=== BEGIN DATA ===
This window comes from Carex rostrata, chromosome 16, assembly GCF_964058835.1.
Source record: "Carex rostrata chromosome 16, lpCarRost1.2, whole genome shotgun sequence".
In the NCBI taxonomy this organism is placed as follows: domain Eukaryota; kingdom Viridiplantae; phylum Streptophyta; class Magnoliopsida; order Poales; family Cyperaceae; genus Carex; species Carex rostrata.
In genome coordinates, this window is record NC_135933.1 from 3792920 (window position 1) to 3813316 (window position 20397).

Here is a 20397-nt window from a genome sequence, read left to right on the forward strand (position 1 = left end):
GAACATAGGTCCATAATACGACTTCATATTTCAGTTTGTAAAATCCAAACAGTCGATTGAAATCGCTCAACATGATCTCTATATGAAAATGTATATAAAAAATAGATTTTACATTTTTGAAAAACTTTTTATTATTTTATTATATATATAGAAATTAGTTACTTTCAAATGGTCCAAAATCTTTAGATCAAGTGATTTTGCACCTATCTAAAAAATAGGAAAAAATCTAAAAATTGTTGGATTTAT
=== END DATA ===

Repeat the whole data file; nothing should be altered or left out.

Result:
This window comes from Carex rostrata, chromosome 16, assembly GCF_964058835.1.
Source record: "Carex rostrata chromosome 16, lpCarRost1.2, whole genome shotgun sequence".
In the NCBI taxonomy this organism is placed as follows: domain Eukaryota; kingdom Viridiplantae; phylum Streptophyta; class Magnoliopsida; order Poales; family Cyperaceae; genus Carex; species Carex rostrata.
In genome coordinates, this window is record NC_135933.1 from 3792920 (window position 1) to 3813316 (window position 20397).

Here is a 20397-nt window from a genome sequence, read left to right on the forward strand (position 1 = left end):
GAACATAGGTCCATAATACGACTTCATATTTCAGTTTGTAAAATCCAAACAGTCGATTGAAATCGCTCAACATGATCTCTATATGAAAATGTATATAAAAAATAGATTTTACATTTTTGAAAAACTTTTTATTATTTTATTATATATATAGAAATTAGTTACTTTCAAATGGTCCAAAATCTTTAGATCAAGTGATTTTGCACCTATCTAAAAAATAGGAAAAAATCTAAAAATTGTTGGATTTAT